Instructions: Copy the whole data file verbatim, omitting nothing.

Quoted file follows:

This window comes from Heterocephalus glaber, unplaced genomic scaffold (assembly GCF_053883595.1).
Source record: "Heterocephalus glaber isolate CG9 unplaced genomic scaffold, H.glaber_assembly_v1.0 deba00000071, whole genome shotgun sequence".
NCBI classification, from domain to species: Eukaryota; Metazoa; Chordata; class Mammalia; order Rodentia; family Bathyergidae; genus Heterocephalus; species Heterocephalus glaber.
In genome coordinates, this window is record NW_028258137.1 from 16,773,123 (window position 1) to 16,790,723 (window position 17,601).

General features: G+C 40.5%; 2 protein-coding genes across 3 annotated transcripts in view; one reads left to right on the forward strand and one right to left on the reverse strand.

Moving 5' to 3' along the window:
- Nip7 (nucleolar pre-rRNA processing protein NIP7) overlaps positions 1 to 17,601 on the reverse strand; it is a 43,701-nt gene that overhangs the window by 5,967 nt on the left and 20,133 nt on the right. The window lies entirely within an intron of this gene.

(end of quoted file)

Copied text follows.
This window comes from Heterocephalus glaber, unplaced genomic scaffold (assembly GCF_053883595.1).
Source record: "Heterocephalus glaber isolate CG9 unplaced genomic scaffold, H.glaber_assembly_v1.0 deba00000071, whole genome shotgun sequence".
NCBI classification, from domain to species: Eukaryota; Metazoa; Chordata; class Mammalia; order Rodentia; family Bathyergidae; genus Heterocephalus; species Heterocephalus glaber.
In genome coordinates, this window is record NW_028258137.1 from 16,773,123 (window position 1) to 16,790,723 (window position 17,601).

General features: G+C 40.5%; 2 protein-coding genes across 3 annotated transcripts in view; one reads left to right on the forward strand and one right to left on the reverse strand.

Moving 5' to 3' along the window:
- Nip7 (nucleolar pre-rRNA processing protein NIP7) overlaps positions 1 to 17,601 on the reverse strand; it is a 43,701-nt gene that overhangs the window by 5,967 nt on the left and 20,133 nt on the right. The window lies entirely within an intron of this gene.